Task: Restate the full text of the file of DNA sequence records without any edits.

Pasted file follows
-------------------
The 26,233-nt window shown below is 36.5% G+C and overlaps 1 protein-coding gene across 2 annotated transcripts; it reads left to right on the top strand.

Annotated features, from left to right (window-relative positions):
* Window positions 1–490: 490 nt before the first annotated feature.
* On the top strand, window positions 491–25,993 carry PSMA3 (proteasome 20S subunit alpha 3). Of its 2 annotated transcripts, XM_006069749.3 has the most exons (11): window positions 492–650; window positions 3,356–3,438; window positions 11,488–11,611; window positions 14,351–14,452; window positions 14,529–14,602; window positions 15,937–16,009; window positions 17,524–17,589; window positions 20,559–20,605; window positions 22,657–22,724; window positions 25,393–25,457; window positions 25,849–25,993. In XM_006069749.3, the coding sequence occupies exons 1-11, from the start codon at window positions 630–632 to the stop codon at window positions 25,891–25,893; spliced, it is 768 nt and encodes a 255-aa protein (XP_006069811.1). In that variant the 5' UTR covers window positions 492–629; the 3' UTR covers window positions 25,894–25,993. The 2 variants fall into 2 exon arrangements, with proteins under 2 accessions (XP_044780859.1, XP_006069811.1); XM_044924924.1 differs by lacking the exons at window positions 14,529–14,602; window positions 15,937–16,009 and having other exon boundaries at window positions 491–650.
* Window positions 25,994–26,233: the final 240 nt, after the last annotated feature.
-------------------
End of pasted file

The 26,233-nt window shown below is 36.5% G+C and overlaps 1 protein-coding gene across 2 annotated transcripts; it reads left to right on the top strand.

Annotated features, from left to right (window-relative positions):
* Window positions 1–490: 490 nt before the first annotated feature.
* On the top strand, window positions 491–25,993 carry PSMA3 (proteasome 20S subunit alpha 3). Of its 2 annotated transcripts, XM_006069749.3 has the most exons (11): window positions 492–650; window positions 3,356–3,438; window positions 11,488–11,611; window positions 14,351–14,452; window positions 14,529–14,602; window positions 15,937–16,009; window positions 17,524–17,589; window positions 20,559–20,605; window positions 22,657–22,724; window positions 25,393–25,457; window positions 25,849–25,993. In XM_006069749.3, the coding sequence occupies exons 1-11, from the start codon at window positions 630–632 to the stop codon at window positions 25,891–25,893; spliced, it is 768 nt and encodes a 255-aa protein (XP_006069811.1). In that variant the 5' UTR covers window positions 492–629; the 3' UTR covers window positions 25,894–25,993. The 2 variants fall into 2 exon arrangements, with proteins under 2 accessions (XP_044780859.1, XP_006069811.1); XM_044924924.1 differs by lacking the exons at window positions 14,529–14,602; window positions 15,937–16,009 and having other exon boundaries at window positions 491–650.
* Window positions 25,994–26,233: the final 240 nt, after the last annotated feature.